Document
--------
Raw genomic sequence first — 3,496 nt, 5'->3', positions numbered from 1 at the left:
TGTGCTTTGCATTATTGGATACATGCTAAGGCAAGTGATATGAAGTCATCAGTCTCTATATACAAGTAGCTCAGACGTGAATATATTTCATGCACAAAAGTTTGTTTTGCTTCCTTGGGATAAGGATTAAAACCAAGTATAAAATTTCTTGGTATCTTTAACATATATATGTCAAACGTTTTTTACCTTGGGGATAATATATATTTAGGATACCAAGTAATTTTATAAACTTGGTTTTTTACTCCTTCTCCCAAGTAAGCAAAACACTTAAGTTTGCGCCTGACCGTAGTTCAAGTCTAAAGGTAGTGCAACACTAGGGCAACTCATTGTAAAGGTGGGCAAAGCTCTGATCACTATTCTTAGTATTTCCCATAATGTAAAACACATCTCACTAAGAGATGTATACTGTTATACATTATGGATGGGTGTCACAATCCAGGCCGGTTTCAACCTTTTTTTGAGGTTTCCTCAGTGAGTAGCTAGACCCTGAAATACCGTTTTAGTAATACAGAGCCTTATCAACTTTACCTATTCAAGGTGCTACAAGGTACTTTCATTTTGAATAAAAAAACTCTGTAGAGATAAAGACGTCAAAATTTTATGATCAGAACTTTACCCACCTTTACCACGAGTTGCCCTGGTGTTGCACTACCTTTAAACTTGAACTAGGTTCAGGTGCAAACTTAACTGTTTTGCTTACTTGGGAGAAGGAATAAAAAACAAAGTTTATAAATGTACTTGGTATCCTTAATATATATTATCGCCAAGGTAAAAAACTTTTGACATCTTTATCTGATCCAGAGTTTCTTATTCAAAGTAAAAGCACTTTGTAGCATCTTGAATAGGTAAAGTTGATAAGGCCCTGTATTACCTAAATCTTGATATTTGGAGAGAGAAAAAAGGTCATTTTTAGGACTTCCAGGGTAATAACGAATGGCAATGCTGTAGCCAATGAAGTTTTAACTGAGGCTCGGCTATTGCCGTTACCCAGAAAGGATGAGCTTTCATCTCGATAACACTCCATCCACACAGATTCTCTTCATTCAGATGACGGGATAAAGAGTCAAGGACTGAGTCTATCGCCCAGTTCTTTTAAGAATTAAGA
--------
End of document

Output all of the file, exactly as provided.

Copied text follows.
Raw genomic sequence first — 3,496 nt, 5'->3', positions numbered from 1 at the left:
TGTGCTTTGCATTATTGGATACATGCTAAGGCAAGTGATATGAAGTCATCAGTCTCTATATACAAGTAGCTCAGACGTGAATATATTTCATGCACAAAAGTTTGTTTTGCTTCCTTGGGATAAGGATTAAAACCAAGTATAAAATTTCTTGGTATCTTTAACATATATATGTCAAACGTTTTTTACCTTGGGGATAATATATATTTAGGATACCAAGTAATTTTATAAACTTGGTTTTTTACTCCTTCTCCCAAGTAAGCAAAACACTTAAGTTTGCGCCTGACCGTAGTTCAAGTCTAAAGGTAGTGCAACACTAGGGCAACTCATTGTAAAGGTGGGCAAAGCTCTGATCACTATTCTTAGTATTTCCCATAATGTAAAACACATCTCACTAAGAGATGTATACTGTTATACATTATGGATGGGTGTCACAATCCAGGCCGGTTTCAACCTTTTTTTGAGGTTTCCTCAGTGAGTAGCTAGACCCTGAAATACCGTTTTAGTAATACAGAGCCTTATCAACTTTACCTATTCAAGGTGCTACAAGGTACTTTCATTTTGAATAAAAAAACTCTGTAGAGATAAAGACGTCAAAATTTTATGATCAGAACTTTACCCACCTTTACCACGAGTTGCCCTGGTGTTGCACTACCTTTAAACTTGAACTAGGTTCAGGTGCAAACTTAACTGTTTTGCTTACTTGGGAGAAGGAATAAAAAACAAAGTTTATAAATGTACTTGGTATCCTTAATATATATTATCGCCAAGGTAAAAAACTTTTGACATCTTTATCTGATCCAGAGTTTCTTATTCAAAGTAAAAGCACTTTGTAGCATCTTGAATAGGTAAAGTTGATAAGGCCCTGTATTACCTAAATCTTGATATTTGGAGAGAGAAAAAAGGTCATTTTTAGGACTTCCAGGGTAATAACGAATGGCAATGCTGTAGCCAATGAAGTTTTAACTGAGGCTCGGCTATTGCCGTTACCCAGAAAGGATGAGCTTTCATCTCGATAACACTCCATCCACACAGATTCTCTTCATTCAGATGACGGGATAAAGAGTCAAGGACTGAGTCTATCGCCCAGTTCTTTTAAGAATTAAGA